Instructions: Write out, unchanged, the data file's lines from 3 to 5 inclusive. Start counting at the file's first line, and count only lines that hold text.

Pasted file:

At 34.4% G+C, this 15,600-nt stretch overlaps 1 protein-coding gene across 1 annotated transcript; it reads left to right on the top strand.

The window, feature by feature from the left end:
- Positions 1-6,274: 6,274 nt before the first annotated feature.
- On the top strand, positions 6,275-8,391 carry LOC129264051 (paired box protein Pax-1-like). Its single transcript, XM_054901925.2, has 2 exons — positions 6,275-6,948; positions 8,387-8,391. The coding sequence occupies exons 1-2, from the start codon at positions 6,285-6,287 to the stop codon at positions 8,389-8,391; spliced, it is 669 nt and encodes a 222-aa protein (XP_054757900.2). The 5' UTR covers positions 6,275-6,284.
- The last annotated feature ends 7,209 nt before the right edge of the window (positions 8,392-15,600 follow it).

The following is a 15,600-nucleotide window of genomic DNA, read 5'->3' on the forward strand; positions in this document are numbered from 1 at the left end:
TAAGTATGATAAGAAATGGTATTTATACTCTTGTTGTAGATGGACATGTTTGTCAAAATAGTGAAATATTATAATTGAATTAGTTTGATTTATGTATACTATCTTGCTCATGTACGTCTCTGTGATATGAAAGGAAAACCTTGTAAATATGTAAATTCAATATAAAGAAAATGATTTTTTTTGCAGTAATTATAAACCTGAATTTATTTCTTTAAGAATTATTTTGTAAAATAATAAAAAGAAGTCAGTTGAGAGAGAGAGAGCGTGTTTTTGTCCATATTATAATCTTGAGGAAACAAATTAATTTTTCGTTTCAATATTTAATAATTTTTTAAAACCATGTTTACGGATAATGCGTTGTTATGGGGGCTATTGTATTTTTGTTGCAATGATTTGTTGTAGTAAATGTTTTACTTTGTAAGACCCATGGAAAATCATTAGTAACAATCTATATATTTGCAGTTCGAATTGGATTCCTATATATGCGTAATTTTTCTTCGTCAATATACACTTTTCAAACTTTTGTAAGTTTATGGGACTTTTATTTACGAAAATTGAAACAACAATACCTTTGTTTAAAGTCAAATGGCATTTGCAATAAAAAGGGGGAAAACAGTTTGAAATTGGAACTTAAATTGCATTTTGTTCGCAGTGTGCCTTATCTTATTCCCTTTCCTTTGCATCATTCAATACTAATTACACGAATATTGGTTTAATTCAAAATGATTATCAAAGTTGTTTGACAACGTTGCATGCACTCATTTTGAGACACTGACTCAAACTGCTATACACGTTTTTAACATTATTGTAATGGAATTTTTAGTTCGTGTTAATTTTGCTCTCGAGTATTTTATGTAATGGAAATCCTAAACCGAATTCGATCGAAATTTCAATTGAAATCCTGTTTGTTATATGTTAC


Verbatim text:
- Positions 1-6,274: 6,274 nt before the first annotated feature.
- On the top strand, positions 6,275-8,391 carry LOC129264051 (paired box protein Pax-1-like). Its single transcript, XM_054901925.2, has 2 exons — positions 6,275-6,948; positions 8,387-8,391. The coding sequence occupies exons 1-2, from the start codon at positions 6,285-6,287 to the stop codon at positions 8,389-8,391; spliced, it is 669 nt and encodes a 222-aa protein (XP_054757900.2). The 5' UTR covers positions 6,275-6,284.
- The last annotated feature ends 7,209 nt before the right edge of the window (positions 8,392-15,600 follow it).